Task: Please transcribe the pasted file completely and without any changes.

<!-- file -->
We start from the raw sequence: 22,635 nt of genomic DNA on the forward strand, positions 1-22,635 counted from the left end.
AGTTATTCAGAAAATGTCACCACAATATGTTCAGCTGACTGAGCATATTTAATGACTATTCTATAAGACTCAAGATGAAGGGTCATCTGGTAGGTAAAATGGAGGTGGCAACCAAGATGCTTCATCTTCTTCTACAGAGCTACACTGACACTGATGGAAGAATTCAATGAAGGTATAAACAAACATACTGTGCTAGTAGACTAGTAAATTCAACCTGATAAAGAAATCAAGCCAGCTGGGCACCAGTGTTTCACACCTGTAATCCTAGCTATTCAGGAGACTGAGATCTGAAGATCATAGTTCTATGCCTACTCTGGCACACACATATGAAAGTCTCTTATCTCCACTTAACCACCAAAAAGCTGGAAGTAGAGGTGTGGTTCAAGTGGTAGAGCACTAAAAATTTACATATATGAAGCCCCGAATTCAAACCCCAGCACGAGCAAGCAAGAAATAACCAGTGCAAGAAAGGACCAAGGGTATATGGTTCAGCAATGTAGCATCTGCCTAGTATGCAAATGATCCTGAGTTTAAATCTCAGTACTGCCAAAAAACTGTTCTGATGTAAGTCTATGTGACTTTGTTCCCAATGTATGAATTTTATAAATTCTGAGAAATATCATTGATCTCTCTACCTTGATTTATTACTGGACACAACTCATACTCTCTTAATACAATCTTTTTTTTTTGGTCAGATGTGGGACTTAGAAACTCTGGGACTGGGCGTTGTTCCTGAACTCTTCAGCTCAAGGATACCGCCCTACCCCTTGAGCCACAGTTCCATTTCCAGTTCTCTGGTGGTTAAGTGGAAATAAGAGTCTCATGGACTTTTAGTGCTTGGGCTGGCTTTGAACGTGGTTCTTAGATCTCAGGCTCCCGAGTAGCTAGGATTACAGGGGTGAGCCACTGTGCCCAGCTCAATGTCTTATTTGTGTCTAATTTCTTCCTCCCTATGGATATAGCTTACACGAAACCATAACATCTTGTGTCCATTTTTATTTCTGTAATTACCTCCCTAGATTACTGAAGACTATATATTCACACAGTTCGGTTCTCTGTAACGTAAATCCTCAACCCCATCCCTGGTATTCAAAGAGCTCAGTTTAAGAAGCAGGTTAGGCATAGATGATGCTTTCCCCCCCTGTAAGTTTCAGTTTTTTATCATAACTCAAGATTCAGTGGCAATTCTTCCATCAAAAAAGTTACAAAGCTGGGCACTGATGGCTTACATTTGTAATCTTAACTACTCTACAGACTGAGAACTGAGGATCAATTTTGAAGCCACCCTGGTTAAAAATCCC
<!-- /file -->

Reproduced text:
We start from the raw sequence: 22,635 nt of genomic DNA on the forward strand, positions 1-22,635 counted from the left end.
AGTTATTCAGAAAATGTCACCACAATATGTTCAGCTGACTGAGCATATTTAATGACTATTCTATAAGACTCAAGATGAAGGGTCATCTGGTAGGTAAAATGGAGGTGGCAACCAAGATGCTTCATCTTCTTCTACAGAGCTACACTGACACTGATGGAAGAATTCAATGAAGGTATAAACAAACATACTGTGCTAGTAGACTAGTAAATTCAACCTGATAAAGAAATCAAGCCAGCTGGGCACCAGTGTTTCACACCTGTAATCCTAGCTATTCAGGAGACTGAGATCTGAAGATCATAGTTCTATGCCTACTCTGGCACACACATATGAAAGTCTCTTATCTCCACTTAACCACCAAAAAGCTGGAAGTAGAGGTGTGGTTCAAGTGGTAGAGCACTAAAAATTTACATATATGAAGCCCCGAATTCAAACCCCAGCACGAGCAAGCAAGAAATAACCAGTGCAAGAAAGGACCAAGGGTATATGGTTCAGCAATGTAGCATCTGCCTAGTATGCAAATGATCCTGAGTTTAAATCTCAGTACTGCCAAAAAACTGTTCTGATGTAAGTCTATGTGACTTTGTTCCCAATGTATGAATTTTATAAATTCTGAGAAATATCATTGATCTCTCTACCTTGATTTATTACTGGACACAACTCATACTCTCTTAATACAATCTTTTTTTTTTGGTCAGATGTGGGACTTAGAAACTCTGGGACTGGGCGTTGTTCCTGAACTCTTCAGCTCAAGGATACCGCCCTACCCCTTGAGCCACAGTTCCATTTCCAGTTCTCTGGTGGTTAAGTGGAAATAAGAGTCTCATGGACTTTTAGTGCTTGGGCTGGCTTTGAACGTGGTTCTTAGATCTCAGGCTCCCGAGTAGCTAGGATTACAGGGGTGAGCCACTGTGCCCAGCTCAATGTCTTATTTGTGTCTAATTTCTTCCTCCCTATGGATATAGCTTACACGAAACCATAACATCTTGTGTCCATTTTTATTTCTGTAATTACCTCCCTAGATTACTGAAGACTATATATTCACACAGTTCGGTTCTCTGTAACGTAAATCCTCAACCCCATCCCTGGTATTCAAAGAGCTCAGTTTAAGAAGCAGGTTAGGCATAGATGATGCTTTCCCCCCCTGTAAGTTTCAGTTTTTTATCATAACTCAAGATTCAGTGGCAATTCTTCCATCAAAAAAGTTACAAAGCTGGGCACTGATGGCTTACATTTGTAATCTTAACTACTCTACAGACTGAGAACTGAGGATCAATTTTGAAGCCACCCTGGTTAAAAATCCC